Before you start searching, it can be helpful to help identify the key aspects of your question. Consider as well if there are any possible synonyms/related terms for each aspect of your question. Your starting question can be broad, but ultimately your goal should be to narrow it down to something you can answer within the scope of your class project.
Start with a broad topic
Topic: Cognitive dissonance and shopping
Topic: Cognitive dissonance and dangerous work
Translate the topic into a question
Question: Do compulsive shoppers (or impulse buyers) experience cognitive dissonance?
Secondary question: Do they employ specific arguments or justifications to explain their habits?
Question: Do employees in dangerous jobs experience cognitive dissonance?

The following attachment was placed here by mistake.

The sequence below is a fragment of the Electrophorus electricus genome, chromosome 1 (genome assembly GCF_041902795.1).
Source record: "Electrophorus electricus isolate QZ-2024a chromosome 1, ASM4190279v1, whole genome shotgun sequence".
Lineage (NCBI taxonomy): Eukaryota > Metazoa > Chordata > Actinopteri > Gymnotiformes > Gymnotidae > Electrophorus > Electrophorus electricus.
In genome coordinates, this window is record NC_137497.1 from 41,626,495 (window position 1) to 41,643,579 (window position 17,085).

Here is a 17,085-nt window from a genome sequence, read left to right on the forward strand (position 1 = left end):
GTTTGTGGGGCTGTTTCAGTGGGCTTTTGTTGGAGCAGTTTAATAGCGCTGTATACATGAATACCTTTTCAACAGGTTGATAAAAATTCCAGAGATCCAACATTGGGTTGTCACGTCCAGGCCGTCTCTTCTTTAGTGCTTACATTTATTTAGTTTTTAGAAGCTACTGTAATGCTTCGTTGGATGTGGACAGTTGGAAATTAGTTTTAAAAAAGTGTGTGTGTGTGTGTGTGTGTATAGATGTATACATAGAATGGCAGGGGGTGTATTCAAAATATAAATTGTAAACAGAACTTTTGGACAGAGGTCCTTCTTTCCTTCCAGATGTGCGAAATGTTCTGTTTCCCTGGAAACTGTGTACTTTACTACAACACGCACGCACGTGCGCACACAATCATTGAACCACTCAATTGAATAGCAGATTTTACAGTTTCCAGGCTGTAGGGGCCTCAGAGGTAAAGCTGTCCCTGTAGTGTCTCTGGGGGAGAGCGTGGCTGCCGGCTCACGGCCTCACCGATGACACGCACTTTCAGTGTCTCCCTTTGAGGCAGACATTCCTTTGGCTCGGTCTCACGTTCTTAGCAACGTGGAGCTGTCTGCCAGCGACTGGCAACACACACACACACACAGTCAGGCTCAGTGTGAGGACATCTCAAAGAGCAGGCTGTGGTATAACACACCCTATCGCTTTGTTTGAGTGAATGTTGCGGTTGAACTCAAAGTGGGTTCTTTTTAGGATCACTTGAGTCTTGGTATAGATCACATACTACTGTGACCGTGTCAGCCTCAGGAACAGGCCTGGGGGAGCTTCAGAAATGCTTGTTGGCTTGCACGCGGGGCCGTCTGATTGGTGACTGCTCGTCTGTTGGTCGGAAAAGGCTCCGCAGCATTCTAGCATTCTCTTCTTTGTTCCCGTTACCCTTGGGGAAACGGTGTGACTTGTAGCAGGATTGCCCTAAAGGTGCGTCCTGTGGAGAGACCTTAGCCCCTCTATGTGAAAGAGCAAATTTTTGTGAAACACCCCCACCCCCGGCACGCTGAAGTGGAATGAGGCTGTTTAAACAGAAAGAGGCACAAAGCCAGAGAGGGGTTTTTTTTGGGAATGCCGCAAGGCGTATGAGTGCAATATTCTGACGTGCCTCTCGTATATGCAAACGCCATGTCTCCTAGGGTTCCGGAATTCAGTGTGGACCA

Secondary question: How do employees in dangerous jobs justify the risks of their employment?
Ways to narrow my research question
Develop an initial list of search terms to find related literature
Start thinking about alternative terms, or related terms, you might want to search in the library databases. This will help you find the most relevant literature.
For detailed instructions on how to conduct literature reviews, see the "Literature Reviews" section in the MRU Library Psychology guides.
Develop your own synthesis matrix to organize your notes and structure your literature review